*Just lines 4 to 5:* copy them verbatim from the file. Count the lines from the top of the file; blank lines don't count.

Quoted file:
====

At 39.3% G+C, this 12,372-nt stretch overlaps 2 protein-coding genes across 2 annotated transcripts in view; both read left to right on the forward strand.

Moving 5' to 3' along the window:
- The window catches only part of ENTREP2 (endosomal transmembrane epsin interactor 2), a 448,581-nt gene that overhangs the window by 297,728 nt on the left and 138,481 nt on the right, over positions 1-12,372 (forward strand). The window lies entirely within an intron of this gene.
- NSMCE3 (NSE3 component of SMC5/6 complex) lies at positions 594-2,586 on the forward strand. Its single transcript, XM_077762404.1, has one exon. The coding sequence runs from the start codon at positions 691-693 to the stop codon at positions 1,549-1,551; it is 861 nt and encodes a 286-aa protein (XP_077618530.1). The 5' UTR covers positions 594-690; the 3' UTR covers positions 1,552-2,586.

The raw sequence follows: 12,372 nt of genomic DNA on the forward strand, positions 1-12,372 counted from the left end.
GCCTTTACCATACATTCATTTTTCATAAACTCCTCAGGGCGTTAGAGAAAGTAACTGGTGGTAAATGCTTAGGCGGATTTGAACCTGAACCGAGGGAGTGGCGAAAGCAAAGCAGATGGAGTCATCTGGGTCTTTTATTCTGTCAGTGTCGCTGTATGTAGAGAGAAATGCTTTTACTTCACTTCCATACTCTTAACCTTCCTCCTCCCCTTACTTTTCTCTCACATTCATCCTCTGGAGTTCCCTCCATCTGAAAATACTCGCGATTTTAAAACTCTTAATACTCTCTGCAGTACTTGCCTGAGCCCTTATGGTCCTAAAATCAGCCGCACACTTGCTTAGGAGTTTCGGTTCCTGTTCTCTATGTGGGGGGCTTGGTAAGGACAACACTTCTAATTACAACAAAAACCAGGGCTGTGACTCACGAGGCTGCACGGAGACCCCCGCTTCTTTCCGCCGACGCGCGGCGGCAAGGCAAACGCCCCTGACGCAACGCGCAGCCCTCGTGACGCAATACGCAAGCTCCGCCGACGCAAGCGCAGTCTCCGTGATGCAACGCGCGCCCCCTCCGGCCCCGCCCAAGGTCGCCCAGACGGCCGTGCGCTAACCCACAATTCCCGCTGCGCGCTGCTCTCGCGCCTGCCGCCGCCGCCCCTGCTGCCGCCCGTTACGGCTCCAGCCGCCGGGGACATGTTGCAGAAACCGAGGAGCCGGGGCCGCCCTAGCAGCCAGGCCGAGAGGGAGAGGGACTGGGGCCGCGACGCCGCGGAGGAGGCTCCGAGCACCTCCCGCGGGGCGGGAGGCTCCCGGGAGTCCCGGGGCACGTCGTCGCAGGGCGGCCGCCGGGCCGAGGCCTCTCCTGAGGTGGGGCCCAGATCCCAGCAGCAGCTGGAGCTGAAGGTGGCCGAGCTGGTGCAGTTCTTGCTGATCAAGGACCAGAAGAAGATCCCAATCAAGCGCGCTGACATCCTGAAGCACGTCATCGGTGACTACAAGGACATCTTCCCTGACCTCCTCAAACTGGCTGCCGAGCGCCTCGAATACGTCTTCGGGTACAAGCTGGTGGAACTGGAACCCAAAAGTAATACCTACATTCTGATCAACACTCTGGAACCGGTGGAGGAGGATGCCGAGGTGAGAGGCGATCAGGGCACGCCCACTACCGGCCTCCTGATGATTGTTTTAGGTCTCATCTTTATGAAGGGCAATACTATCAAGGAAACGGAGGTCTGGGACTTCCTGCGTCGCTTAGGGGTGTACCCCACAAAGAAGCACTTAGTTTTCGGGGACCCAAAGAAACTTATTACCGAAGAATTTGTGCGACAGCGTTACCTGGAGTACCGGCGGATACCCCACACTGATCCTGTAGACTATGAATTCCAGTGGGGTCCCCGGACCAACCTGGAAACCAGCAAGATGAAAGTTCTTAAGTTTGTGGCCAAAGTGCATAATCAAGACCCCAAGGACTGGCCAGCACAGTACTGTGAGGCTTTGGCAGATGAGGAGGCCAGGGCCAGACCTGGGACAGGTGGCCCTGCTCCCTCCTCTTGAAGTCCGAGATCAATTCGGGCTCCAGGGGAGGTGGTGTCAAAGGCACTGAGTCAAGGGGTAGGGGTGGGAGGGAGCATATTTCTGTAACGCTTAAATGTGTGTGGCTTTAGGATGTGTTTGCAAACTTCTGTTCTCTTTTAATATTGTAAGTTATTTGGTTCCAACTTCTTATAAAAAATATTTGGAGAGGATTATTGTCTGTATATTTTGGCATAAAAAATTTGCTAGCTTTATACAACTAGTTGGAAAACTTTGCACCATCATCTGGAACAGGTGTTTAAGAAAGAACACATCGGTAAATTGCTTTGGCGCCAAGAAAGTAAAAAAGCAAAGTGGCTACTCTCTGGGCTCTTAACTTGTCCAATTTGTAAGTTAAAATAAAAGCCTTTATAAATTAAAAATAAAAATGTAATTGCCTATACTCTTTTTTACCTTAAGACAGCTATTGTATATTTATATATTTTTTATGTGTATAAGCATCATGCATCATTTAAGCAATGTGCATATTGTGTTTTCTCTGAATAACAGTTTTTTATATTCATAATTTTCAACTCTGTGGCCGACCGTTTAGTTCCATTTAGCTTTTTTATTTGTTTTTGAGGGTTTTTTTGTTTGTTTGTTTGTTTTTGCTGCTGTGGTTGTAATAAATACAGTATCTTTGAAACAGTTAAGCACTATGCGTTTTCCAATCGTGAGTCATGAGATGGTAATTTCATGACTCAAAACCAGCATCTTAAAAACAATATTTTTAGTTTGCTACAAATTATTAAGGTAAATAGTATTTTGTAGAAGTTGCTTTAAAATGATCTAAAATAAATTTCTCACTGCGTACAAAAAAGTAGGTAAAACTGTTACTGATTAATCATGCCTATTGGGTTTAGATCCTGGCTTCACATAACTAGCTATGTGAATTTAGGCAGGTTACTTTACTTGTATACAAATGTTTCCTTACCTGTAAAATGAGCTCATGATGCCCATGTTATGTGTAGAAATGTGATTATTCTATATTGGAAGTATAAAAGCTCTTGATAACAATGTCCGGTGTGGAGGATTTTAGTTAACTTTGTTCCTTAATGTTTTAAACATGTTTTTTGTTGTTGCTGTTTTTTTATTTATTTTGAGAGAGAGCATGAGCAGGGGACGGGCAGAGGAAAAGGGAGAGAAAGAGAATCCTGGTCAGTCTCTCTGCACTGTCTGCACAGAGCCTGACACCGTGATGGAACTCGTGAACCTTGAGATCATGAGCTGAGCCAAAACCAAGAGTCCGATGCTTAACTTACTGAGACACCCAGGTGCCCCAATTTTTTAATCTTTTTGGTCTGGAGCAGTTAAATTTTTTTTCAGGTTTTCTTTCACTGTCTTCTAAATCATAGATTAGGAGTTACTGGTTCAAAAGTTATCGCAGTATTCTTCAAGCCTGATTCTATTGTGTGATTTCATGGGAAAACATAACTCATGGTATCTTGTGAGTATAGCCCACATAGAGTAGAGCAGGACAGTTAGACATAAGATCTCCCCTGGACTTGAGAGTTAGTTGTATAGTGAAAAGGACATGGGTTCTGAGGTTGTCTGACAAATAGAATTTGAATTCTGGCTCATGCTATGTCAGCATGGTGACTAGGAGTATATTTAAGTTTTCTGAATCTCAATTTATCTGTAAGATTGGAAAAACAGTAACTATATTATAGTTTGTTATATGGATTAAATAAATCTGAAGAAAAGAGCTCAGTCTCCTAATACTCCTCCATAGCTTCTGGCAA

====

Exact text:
- NSMCE3 (NSE3 component of SMC5/6 complex) lies at positions 594-2,586 on the forward strand. Its single transcript, XM_077762404.1, has one exon. The coding sequence runs from the start codon at positions 691-693 to the stop codon at positions 1,549-1,551; it is 861 nt and encodes a 286-aa protein (XP_077618530.1). The 5' UTR covers positions 594-690; the 3' UTR covers positions 1,552-2,586.

The raw sequence follows: 12,372 nt of genomic DNA on the forward strand, positions 1-12,372 counted from the left end.